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Wildlife and our last remaining wild places are being destroyed because of human action or inaction and because of our own short –term greed.

Peter Fearnhead, CEO, African Parks Network, South Africa


 

Poole Harbour Site of Special Scientific Interest is extended by 40%

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In the south of England, the Poole Harbour Site of Special Scientific Interest (SSSI) has been extended by 40%.

Poole harbour is a designated RAMSAR site.  The study of birds and the monitoring of their numbers and behaviour is vital to the ongoing conservation efforts that take place.

The site is now the first such one to specifically include sub-tidal areas.  And these areas matter – they are the feeding areas of tern populations who have an international importance.


Birds of Poole Harbour
 explained that the harbour is very important to waders and wildfowl, and that Natural England, who designate the areas, have done a great job in bringing this together.  A number of organisations have been involved in bringing all the needed data together.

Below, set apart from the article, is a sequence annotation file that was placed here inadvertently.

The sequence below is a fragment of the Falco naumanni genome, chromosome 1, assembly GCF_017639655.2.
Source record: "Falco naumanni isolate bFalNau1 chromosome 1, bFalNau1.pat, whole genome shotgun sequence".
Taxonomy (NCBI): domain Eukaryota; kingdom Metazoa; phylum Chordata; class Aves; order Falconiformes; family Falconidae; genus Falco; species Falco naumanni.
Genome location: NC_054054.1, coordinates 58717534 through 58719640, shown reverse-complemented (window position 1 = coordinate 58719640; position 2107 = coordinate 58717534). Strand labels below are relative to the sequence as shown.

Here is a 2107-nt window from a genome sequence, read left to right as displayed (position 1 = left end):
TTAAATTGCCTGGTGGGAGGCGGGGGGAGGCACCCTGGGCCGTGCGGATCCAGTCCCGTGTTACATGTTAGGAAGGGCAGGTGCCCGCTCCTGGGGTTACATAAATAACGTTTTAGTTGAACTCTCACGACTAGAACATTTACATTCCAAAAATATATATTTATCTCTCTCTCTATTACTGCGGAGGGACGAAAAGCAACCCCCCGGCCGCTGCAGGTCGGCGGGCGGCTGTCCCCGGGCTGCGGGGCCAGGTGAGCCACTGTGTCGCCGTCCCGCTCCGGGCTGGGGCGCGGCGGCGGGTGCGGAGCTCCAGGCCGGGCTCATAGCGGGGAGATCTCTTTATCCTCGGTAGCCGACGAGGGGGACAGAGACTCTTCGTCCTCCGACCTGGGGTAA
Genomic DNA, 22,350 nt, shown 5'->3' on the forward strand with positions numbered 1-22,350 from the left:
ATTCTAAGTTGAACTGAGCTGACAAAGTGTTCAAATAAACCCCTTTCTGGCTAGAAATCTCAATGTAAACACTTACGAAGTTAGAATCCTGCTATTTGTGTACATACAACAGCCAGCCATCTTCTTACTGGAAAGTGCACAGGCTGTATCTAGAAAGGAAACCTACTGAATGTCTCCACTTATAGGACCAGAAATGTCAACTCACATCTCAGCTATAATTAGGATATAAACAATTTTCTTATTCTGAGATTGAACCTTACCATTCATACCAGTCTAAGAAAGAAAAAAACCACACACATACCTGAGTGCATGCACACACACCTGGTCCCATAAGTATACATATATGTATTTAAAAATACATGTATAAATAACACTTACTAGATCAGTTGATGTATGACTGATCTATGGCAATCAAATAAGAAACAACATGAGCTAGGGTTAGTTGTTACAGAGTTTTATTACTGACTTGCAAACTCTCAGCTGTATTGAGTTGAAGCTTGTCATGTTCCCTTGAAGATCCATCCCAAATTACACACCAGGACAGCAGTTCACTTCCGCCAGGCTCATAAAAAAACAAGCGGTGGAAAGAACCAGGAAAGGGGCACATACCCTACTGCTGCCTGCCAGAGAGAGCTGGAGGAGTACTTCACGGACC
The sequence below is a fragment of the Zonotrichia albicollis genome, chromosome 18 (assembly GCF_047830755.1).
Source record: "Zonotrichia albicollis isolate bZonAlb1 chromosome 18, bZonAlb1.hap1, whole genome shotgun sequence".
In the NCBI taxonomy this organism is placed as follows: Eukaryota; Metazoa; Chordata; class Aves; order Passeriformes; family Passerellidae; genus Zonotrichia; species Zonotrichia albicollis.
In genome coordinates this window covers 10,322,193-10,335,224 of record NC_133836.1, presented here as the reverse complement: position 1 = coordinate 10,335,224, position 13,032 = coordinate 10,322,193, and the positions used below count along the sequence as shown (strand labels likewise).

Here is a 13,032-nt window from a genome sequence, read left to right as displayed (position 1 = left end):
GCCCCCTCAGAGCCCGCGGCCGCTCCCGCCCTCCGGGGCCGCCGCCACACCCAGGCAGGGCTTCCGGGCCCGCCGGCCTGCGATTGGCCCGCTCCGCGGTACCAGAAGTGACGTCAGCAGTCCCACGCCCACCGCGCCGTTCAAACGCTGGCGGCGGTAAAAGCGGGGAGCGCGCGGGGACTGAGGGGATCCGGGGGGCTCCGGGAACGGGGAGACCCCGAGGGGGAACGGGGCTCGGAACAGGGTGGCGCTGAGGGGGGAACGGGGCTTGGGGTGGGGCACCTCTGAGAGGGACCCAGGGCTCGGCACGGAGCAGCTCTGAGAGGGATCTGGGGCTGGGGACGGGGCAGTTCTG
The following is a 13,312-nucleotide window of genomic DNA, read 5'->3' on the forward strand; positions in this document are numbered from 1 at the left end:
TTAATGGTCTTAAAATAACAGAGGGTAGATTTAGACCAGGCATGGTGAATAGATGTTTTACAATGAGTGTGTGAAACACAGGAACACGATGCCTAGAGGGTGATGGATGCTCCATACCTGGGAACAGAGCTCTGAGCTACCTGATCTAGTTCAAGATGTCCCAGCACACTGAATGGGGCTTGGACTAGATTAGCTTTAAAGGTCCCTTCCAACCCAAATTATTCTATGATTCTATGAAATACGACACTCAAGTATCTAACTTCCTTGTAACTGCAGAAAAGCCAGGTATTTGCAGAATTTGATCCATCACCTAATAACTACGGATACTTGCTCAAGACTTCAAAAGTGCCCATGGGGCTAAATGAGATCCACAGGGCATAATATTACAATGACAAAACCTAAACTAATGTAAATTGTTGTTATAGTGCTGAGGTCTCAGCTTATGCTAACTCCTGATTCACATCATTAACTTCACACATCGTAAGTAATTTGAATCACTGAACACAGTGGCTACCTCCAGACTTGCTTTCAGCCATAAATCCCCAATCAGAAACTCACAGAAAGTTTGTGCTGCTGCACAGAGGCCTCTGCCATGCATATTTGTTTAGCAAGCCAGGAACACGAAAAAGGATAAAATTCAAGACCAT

Foraging terns, spoonbills, avocets, black-tailed godwits, rare sponges and sub-tidal seagrass beds are all in the area.

Seagrass beds give refuge to juvenile fish and shellfish – and these are a rich food source for roosting seabirds.

Dorset Wildlife Trust marine conservation officer Emma Rance said: "The channels beneath the busy waterways of Poole Harbour are home to a myriad of species.

"Supporting habitats such as seagrass beds provide refuge for juvenile fish and shellfish which become a rich food source for overwintering and roosting seabirds.

Source: Daily Echo

Birds of Poole Harbour’ is a charity dedicated to educating people on the stunning variety of birdlife in the area, be they school children to reisdents or visiting tourists.  It works to rasie the profile of bird conservation, preservation and observation in and around the poole Harbour area.

 

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